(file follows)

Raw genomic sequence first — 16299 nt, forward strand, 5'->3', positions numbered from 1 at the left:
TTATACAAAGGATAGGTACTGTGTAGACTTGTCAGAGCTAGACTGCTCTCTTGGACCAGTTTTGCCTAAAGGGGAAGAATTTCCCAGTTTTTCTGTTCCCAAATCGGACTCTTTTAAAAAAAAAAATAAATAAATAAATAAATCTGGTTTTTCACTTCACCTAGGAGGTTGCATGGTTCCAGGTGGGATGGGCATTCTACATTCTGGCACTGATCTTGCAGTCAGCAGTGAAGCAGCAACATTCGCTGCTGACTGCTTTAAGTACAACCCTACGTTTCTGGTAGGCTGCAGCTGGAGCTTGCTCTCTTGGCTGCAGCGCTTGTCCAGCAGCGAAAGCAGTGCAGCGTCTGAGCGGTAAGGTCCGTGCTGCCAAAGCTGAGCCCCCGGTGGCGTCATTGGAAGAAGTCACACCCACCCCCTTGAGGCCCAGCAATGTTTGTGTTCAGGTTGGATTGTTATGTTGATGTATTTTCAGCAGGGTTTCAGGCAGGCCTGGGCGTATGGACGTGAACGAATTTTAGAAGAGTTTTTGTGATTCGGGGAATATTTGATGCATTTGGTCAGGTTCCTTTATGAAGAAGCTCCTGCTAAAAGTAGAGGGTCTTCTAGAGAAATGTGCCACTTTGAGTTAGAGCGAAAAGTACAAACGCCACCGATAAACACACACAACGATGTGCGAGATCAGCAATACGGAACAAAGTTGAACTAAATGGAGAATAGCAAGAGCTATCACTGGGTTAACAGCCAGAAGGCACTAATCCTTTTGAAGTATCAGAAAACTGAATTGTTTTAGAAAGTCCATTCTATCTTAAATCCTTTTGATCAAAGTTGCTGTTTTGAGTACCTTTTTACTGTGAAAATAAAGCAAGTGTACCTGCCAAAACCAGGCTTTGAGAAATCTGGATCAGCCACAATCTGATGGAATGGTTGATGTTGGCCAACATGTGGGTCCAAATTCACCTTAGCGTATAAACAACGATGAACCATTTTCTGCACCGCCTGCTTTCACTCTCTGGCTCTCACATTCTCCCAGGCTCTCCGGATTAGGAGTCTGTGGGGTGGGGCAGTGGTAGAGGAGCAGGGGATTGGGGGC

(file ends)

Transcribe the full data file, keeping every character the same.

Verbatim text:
Raw genomic sequence first — 16299 nt, forward strand, 5'->3', positions numbered from 1 at the left:
TTATACAAAGGATAGGTACTGTGTAGACTTGTCAGAGCTAGACTGCTCTCTTGGACCAGTTTTGCCTAAAGGGGAAGAATTTCCCAGTTTTTCTGTTCCCAAATCGGACTCTTTTAAAAAAAAAAATAAATAAATAAATAAATCTGGTTTTTCACTTCACCTAGGAGGTTGCATGGTTCCAGGTGGGATGGGCATTCTACATTCTGGCACTGATCTTGCAGTCAGCAGTGAAGCAGCAACATTCGCTGCTGACTGCTTTAAGTACAACCCTACGTTTCTGGTAGGCTGCAGCTGGAGCTTGCTCTCTTGGCTGCAGCGCTTGTCCAGCAGCGAAAGCAGTGCAGCGTCTGAGCGGTAAGGTCCGTGCTGCCAAAGCTGAGCCCCCGGTGGCGTCATTGGAAGAAGTCACACCCACCCCCTTGAGGCCCAGCAATGTTTGTGTTCAGGTTGGATTGTTATGTTGATGTATTTTCAGCAGGGTTTCAGGCAGGCCTGGGCGTATGGACGTGAACGAATTTTAGAAGAGTTTTTGTGATTCGGGGAATATTTGATGCATTTGGTCAGGTTCCTTTATGAAGAAGCTCCTGCTAAAAGTAGAGGGTCTTCTAGAGAAATGTGCCACTTTGAGTTAGAGCGAAAAGTACAAACGCCACCGATAAACACACACAACGATGTGCGAGATCAGCAATACGGAACAAAGTTGAACTAAATGGAGAATAGCAAGAGCTATCACTGGGTTAACAGCCAGAAGGCACTAATCCTTTTGAAGTATCAGAAAACTGAATTGTTTTAGAAAGTCCATTCTATCTTAAATCCTTTTGATCAAAGTTGCTGTTTTGAGTACCTTTTTACTGTGAAAATAAAGCAAGTGTACCTGCCAAAACCAGGCTTTGAGAAATCTGGATCAGCCACAATCTGATGGAATGGTTGATGTTGGCCAACATGTGGGTCCAAATTCACCTTAGCGTATAAACAACGATGAACCATTTTCTGCACCGCCTGCTTTCACTCTCTGGCTCTCACATTCTCCCAGGCTCTCCGGATTAGGAGTCTGTGGGGTGGGGCAGTGGTAGAGGAGCAGGGGATTGGGGGC